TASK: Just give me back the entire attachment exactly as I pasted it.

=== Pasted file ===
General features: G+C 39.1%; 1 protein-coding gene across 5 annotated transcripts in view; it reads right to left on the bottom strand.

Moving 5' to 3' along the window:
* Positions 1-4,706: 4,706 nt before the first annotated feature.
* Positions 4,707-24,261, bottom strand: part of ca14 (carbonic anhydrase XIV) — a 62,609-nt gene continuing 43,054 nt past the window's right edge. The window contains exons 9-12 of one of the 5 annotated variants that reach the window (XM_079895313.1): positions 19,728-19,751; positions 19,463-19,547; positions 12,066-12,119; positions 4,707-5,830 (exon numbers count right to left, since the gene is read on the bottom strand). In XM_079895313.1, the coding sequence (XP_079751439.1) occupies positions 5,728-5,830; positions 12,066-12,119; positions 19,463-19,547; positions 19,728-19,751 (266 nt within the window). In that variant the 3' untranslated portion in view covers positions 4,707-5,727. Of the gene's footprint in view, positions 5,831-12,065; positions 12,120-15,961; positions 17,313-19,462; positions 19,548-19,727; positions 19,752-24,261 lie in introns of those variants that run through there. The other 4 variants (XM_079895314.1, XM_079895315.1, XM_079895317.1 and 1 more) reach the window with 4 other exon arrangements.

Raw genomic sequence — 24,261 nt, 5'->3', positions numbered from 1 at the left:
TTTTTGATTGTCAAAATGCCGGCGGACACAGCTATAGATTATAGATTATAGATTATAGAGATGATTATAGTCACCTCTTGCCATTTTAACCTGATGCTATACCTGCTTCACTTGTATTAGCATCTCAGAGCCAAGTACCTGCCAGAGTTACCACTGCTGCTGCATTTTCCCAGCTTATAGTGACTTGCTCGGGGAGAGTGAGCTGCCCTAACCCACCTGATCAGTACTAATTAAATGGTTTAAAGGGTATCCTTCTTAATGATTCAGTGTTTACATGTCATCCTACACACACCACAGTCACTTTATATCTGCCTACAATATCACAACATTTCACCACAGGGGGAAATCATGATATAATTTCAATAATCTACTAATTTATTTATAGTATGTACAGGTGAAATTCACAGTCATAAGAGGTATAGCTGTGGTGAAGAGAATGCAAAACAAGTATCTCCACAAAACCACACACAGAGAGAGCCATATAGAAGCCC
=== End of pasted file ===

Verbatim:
General features: G+C 39.1%; 1 protein-coding gene across 5 annotated transcripts in view; it reads right to left on the bottom strand.

Moving 5' to 3' along the window:
* Positions 1-4,706: 4,706 nt before the first annotated feature.
* Positions 4,707-24,261, bottom strand: part of ca14 (carbonic anhydrase XIV) — a 62,609-nt gene continuing 43,054 nt past the window's right edge. The window contains exons 9-12 of one of the 5 annotated variants that reach the window (XM_079895313.1): positions 19,728-19,751; positions 19,463-19,547; positions 12,066-12,119; positions 4,707-5,830 (exon numbers count right to left, since the gene is read on the bottom strand). In XM_079895313.1, the coding sequence (XP_079751439.1) occupies positions 5,728-5,830; positions 12,066-12,119; positions 19,463-19,547; positions 19,728-19,751 (266 nt within the window). In that variant the 3' untranslated portion in view covers positions 4,707-5,727. Of the gene's footprint in view, positions 5,831-12,065; positions 12,120-15,961; positions 17,313-19,462; positions 19,548-19,727; positions 19,752-24,261 lie in introns of those variants that run through there. The other 4 variants (XM_079895314.1, XM_079895315.1, XM_079895317.1 and 1 more) reach the window with 4 other exon arrangements.

Raw genomic sequence — 24,261 nt, 5'->3', positions numbered from 1 at the left:
TTTTTGATTGTCAAAATGCCGGCGGACACAGCTATAGATTATAGATTATAGATTATAGAGATGATTATAGTCACCTCTTGCCATTTTAACCTGATGCTATACCTGCTTCACTTGTATTAGCATCTCAGAGCCAAGTACCTGCCAGAGTTACCACTGCTGCTGCATTTTCCCAGCTTATAGTGACTTGCTCGGGGAGAGTGAGCTGCCCTAACCCACCTGATCAGTACTAATTAAATGGTTTAAAGGGTATCCTTCTTAATGATTCAGTGTTTACATGTCATCCTACACACACCACAGTCACTTTATATCTGCCTACAATATCACAACATTTCACCACAGGGGGAAATCATGATATAATTTCAATAATCTACTAATTTATTTATAGTATGTACAGGTGAAATTCACAGTCATAAGAGGTATAGCTGTGGTGAAGAGAATGCAAAACAAGTATCTCCACAAAACCACACACAGAGAGAGCCATATAGAAGCCC